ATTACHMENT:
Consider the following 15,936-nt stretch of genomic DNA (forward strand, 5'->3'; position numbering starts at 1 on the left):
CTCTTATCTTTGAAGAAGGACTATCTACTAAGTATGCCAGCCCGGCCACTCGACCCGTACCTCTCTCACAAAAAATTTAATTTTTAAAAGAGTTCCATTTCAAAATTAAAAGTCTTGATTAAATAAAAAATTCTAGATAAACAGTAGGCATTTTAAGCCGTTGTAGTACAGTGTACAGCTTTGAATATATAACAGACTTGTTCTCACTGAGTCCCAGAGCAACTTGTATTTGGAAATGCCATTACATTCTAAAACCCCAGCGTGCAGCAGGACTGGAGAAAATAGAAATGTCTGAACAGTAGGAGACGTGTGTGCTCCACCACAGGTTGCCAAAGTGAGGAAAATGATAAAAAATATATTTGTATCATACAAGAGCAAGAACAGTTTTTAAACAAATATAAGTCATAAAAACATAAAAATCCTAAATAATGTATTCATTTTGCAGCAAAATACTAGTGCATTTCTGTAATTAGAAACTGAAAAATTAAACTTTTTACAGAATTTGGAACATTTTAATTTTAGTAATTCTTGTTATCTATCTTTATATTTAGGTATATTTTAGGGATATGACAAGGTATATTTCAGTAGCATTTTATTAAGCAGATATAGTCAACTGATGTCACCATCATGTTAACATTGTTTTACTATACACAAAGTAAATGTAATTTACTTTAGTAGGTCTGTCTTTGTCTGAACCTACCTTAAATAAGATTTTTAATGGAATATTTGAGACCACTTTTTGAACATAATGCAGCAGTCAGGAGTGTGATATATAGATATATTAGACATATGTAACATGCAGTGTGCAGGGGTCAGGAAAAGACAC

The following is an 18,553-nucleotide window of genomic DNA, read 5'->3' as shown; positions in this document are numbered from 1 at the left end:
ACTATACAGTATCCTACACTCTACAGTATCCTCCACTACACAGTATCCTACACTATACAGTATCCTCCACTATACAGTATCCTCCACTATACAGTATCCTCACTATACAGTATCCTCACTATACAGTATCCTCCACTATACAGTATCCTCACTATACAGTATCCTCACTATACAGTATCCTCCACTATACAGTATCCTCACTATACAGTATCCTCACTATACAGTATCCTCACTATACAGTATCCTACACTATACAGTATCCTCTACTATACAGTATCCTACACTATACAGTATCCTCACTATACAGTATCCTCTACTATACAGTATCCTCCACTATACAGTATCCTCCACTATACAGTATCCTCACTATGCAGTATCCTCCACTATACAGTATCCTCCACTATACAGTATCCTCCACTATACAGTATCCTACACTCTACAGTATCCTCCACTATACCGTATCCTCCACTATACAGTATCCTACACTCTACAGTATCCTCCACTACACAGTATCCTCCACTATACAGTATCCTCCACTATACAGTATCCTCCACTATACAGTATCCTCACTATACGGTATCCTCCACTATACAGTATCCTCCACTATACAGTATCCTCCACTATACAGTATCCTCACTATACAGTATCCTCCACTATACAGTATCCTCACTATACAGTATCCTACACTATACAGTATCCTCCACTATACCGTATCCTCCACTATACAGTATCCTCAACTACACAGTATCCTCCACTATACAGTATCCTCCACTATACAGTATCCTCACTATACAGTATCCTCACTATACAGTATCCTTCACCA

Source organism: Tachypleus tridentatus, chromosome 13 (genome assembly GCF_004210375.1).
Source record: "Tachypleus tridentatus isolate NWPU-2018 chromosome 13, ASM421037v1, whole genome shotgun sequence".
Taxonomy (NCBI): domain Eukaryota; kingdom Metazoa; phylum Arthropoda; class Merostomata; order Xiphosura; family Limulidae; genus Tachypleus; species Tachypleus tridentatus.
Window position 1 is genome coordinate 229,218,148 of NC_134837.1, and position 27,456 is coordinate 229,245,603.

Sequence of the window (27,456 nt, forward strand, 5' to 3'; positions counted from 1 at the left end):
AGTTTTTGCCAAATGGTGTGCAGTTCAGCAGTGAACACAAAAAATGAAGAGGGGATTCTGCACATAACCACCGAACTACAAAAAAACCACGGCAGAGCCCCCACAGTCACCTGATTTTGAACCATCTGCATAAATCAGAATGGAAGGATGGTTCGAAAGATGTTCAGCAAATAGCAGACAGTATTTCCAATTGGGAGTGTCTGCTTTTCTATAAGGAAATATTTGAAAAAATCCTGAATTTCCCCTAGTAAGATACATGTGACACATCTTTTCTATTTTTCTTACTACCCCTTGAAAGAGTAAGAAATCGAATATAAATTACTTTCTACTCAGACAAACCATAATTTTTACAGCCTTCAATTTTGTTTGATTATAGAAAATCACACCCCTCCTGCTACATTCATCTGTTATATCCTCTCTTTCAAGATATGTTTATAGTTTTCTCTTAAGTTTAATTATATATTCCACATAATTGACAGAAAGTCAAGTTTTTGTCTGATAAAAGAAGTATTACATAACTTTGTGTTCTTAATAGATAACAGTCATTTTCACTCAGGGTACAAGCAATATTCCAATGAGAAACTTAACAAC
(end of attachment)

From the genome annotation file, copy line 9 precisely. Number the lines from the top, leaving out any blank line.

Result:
Sequence of the window (27,456 nt, forward strand, 5' to 3'; positions counted from 1 at the left end):